as to which party has the moral high ground, and a lot of Democrats have
been worried that if the public saw them trying to drag this out that the
Republicans would have the moral high ground. But now the Republicans are
in court trying to cut short the hand counts, and the Republican Secretary
of State is saying 'Have these votes in by 5 o'clock tomorrow, that's when
we'll count them.' Have the Democrats now gotten the moral high
With Al Gore's team claiming his popular vote victory gives him the moral high ground, National Review today raised the likelihood that President John Kennedy did not win the popular vote even without considering any vote fraud. In Alabama in 1960 Democratic electors were split between those supporting the national ticket and segregationists opposed to the national ticket, but Kennedy got credit for the votes for both slates.
The National Review's John J. Miller and Ramesh Ponnuru disclosed in their Washington Bulletin e-mail report today:
Nixon Defeats Kennedy!
The history books say John F. Kennedy not only beat Richard Nixon in the 1960 Electoral College vote, but also in the national vote -- though only by a hair. This latter victory, meaningless in any constitutional sense, carries with it an important kind of claim, as Vice President Gore and George W. Bush are now discovering. The winner is said, as Bill Daley put it last week, to be "the people's choice."
Yet JFK may not have won the popular vote, even if we set aside all the
charges of fraud in Illinois and Texas. JFK is typically credited with 57
percent of the vote in Alabama. But he probably doesn't deserve it. Here's
George Mason University's Gordon Tullock, in a letter published by the New
York Review of Books on November 10, 1988:
"The popular vote is very difficult to disentangle. The above figures [published in a reference guide, and crediting JFK with 324,050 Alabama votes and RN with 237,981] assume that the people who voted for all eleven of the electors were pro-Kennedy. Obviously, this is too simple, but what should be substituted for it is by no means obvious. I personally would suggest that we simply discard all these votes in the popular total on the grounds that we can't tell what these voters thought. Another possibility would be to divide the popular vote cast for these eleven electors in the same ratio as the popular vote in the earlier primary. Either of these corrections would lead to Nixon's having more popular votes nationally than Kennedy."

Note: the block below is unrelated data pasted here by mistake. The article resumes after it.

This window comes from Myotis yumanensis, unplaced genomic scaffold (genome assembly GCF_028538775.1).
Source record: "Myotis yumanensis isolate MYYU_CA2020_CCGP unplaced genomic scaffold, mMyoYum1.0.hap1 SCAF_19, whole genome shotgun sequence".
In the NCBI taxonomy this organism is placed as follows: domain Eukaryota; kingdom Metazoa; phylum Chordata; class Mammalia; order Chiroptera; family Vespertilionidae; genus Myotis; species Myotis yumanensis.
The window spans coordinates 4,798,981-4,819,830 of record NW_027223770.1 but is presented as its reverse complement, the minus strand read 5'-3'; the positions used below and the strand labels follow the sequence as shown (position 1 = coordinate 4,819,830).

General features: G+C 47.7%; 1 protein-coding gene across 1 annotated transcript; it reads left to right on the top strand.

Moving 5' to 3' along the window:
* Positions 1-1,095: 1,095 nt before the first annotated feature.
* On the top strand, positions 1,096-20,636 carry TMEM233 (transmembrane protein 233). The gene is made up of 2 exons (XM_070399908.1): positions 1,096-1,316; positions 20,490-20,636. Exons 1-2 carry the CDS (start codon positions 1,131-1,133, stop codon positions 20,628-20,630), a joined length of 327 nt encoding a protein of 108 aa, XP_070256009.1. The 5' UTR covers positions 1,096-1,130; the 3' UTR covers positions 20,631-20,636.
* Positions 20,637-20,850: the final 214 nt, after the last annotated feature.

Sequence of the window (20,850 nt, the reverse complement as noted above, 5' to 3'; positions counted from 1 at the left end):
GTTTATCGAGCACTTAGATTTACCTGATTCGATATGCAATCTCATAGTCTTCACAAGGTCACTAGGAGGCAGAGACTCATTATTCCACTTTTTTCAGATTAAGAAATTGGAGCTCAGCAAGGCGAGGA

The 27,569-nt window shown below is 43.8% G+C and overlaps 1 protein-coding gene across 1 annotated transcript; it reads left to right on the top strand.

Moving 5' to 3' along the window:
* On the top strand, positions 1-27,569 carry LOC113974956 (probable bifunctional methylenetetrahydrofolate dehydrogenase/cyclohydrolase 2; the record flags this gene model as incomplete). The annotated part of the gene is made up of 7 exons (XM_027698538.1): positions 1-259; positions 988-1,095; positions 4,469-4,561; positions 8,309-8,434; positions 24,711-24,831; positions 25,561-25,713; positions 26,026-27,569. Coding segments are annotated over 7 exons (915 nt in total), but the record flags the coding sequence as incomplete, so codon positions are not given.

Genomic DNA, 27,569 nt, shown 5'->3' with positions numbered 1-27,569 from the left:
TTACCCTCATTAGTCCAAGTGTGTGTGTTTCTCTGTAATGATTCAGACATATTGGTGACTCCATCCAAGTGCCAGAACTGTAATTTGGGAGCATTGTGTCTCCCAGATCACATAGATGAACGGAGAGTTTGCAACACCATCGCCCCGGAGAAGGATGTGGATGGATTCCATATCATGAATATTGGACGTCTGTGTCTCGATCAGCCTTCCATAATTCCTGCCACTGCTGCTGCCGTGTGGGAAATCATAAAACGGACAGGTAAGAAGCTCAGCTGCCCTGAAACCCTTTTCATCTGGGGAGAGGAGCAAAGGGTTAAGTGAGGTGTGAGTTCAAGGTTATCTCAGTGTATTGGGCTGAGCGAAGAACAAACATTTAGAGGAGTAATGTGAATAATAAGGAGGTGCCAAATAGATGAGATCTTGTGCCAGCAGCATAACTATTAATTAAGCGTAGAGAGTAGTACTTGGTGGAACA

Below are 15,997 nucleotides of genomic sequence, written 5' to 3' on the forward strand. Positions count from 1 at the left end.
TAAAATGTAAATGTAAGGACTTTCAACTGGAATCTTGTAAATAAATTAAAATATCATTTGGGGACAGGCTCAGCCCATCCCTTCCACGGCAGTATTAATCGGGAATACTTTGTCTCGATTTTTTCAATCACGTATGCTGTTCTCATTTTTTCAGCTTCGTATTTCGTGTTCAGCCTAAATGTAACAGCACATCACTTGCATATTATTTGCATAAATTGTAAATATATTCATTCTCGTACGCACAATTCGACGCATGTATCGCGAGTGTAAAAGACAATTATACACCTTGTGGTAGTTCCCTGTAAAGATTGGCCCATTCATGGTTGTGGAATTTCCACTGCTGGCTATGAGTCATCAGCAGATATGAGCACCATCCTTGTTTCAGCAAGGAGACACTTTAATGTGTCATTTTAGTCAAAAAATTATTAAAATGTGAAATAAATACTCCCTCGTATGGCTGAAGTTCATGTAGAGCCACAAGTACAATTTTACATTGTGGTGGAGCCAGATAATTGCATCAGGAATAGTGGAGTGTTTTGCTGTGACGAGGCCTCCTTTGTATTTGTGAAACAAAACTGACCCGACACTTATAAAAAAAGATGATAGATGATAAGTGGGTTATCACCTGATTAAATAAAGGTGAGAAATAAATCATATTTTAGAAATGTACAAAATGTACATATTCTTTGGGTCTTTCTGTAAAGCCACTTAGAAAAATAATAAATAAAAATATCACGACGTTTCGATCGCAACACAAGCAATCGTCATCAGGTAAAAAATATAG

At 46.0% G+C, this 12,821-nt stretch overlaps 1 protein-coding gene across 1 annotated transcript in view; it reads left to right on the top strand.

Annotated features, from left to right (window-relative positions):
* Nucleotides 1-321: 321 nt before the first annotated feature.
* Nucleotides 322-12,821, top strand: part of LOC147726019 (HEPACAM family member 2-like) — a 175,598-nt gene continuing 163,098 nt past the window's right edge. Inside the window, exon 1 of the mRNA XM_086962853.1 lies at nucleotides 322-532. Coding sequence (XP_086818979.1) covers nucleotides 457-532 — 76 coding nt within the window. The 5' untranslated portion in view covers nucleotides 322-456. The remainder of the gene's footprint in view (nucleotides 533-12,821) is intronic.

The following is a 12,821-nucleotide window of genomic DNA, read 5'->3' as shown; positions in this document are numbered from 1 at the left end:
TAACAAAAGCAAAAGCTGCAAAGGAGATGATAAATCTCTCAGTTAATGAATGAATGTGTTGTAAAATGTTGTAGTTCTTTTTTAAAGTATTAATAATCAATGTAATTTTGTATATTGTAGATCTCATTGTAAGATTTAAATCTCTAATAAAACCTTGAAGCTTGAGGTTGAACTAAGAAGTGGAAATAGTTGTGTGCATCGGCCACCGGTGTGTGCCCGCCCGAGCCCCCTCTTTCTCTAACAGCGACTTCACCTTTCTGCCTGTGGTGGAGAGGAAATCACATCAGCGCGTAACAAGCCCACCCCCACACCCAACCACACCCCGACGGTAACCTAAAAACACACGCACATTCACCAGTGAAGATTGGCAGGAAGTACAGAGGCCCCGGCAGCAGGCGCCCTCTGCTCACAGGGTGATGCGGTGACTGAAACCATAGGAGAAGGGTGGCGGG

It's something Al Gore may want to keep in mind this week
END Reprint of National Review report.
For National Review Online and its daily analysis of the ongoing campaign, go to: http://www.nationalreview.com
"Who'd the Press Corps Vote For?" Last Thursday Slate.com's Jack Shafer updated readers on his effort to get prominent reporters to divulge for whom they voted, as Slate.com did for its staff the day before the election. He was unsuccessful as no one he contacted would say for whom they pulled the lever, or followed an arrow to punch out.
As outlined in the November 7 CyberAlert Extra,
Slate.com listed how "nearly 100 percent of its senior editorial
staff planned to vote for Al Gore. Specifically, 12 of 13 people holding
positions above copy editor or editorial assistant, though those
lower-lever people were also near-universally in support of Gore. And the
13th guy isn't behind Bush: He's for libertarian Harry Browne."
For details, go to:
On November 9, Slate.com deputy editor Jack Shafer,
the guy who voted for Harry Browne, relayed the reaction to his inquiries
to top name reporters:
Those who replied but refused to divulge their political preference: Walter Isaacson of Time, Joe Klein of The New Yorker, William Powers of National Journal, Bob Davis of the Wall Street Journal, Michael Isikoff of Newsweek, Joseph Lelyveld of the New York Times, Jodie T. Allen of U.S. News & World Report, Maureen Dowd of the New York Times and Matt Cooper of Time.
To read their reasoning, go to: